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Recently I've been experimenting with homemade flour (or mostly-flour) dumplings. The recipes I've found all call for baking powder, but that's expensive and I don't keep it on hand, so I've been using baking soda with a bit of acid instead. For a cup of flour I typically have about 1/2 tsp of baking soda, perhaps 2 tbsp of vinegar or lemon juice etc., somewhere less than 1/2 cup of water, and perhaps a bit of other starches (a little cornstarch, leftover mashed potato, etc.) depending.

The thing is, when I drop these into water at a rolling boil, they come to the surface almost immediately, so I can't use that as an indicator of being done. Typically I keep them at a boil for a minute or so and then give them another 5 minutes or so on medium (not a simmer, but trying to make sure the pot doesn't boil over as starch leaks out into the water).

It seems that depending on the exact timing, size, wetness etc. these come out a couple different ways: either (with less cooking) the inside has a spongy appearance reminiscent of bread, or else (more cooking) it's chewy and completely solid and darkened, like mochi. I've had a couple come out where I cut them in half with a fork and they were visibly half-and-half, too.

I prefer the spongy, lighter texture, but does that mean they're underdone? For that matter, can I really be sure the chewy ones are fully cooked?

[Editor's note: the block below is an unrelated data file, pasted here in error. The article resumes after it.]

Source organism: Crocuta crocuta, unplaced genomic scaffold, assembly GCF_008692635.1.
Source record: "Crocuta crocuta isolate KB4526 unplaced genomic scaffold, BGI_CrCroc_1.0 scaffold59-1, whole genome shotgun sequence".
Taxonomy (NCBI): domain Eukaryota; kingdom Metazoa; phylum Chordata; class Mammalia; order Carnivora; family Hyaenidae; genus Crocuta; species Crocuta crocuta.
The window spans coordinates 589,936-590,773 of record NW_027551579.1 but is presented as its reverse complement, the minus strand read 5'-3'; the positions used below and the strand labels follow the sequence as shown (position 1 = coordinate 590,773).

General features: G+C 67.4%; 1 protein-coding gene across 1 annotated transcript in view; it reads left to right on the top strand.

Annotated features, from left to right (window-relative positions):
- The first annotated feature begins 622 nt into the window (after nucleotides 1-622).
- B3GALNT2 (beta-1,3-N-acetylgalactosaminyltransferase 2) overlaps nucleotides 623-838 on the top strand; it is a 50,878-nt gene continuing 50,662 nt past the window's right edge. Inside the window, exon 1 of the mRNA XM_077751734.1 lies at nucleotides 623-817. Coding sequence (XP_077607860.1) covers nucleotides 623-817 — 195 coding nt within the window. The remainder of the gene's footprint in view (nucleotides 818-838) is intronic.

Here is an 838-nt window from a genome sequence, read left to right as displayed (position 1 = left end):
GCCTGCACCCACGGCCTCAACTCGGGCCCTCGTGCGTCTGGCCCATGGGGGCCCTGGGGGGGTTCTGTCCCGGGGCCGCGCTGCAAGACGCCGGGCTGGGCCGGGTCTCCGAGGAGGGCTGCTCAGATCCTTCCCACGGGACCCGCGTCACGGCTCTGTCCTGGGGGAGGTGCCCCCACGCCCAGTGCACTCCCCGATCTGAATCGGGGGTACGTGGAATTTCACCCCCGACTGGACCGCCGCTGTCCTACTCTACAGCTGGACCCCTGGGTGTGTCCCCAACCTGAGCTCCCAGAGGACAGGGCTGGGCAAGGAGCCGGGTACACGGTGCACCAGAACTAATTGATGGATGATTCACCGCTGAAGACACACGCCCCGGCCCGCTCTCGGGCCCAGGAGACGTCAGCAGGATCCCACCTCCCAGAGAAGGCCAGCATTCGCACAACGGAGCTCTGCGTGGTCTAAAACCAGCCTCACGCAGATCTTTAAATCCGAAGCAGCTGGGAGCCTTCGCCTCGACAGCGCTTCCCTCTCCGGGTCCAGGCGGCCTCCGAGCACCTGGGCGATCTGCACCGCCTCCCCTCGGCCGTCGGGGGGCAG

It seems awkward to try to temperature-probe a dumpling. I tried to look this up online but aside from cooking times in recipes I only saw a suggestion to toothpick-test dumplings as if they were cake. That seems highly implausible to me; after all, the outside will constantly be sticky wet stuff.

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  • Because it doesn't seem to have been clear despite the tag and the text in the actual sentences with question marks: this is a food safety question. I understand well enough what steps I can take to get, or not get, the interior to appear a certain way, at least to the point that I could in principle practice to get it right consistently. But what I actually want to know is whether the ones that come out spongy are safe to eat. Commented May 14 at 14:10
  • "Sponginess" is unrelated to food safety. If you're just concerned with food safety, you just need to make sure the dumplings are cooked to the target temperature, either by measuring the temperature or by using a procedure which you know will achieve the target temperature.
    – Sneftel
    Commented May 14 at 14:59
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    Where do you live that baking powder is expensive?
    – FuzzyChef
    Commented May 14 at 18:39
  • @FuzzyChef well, it's far more expensive than baking soda, plus I'd need more of it. I'm sure it doesn't matter in absolute, per-serving terms, but for me it's the principle of the thing. And again, I literally wouldn't use it for anything else. Commented May 14 at 21:02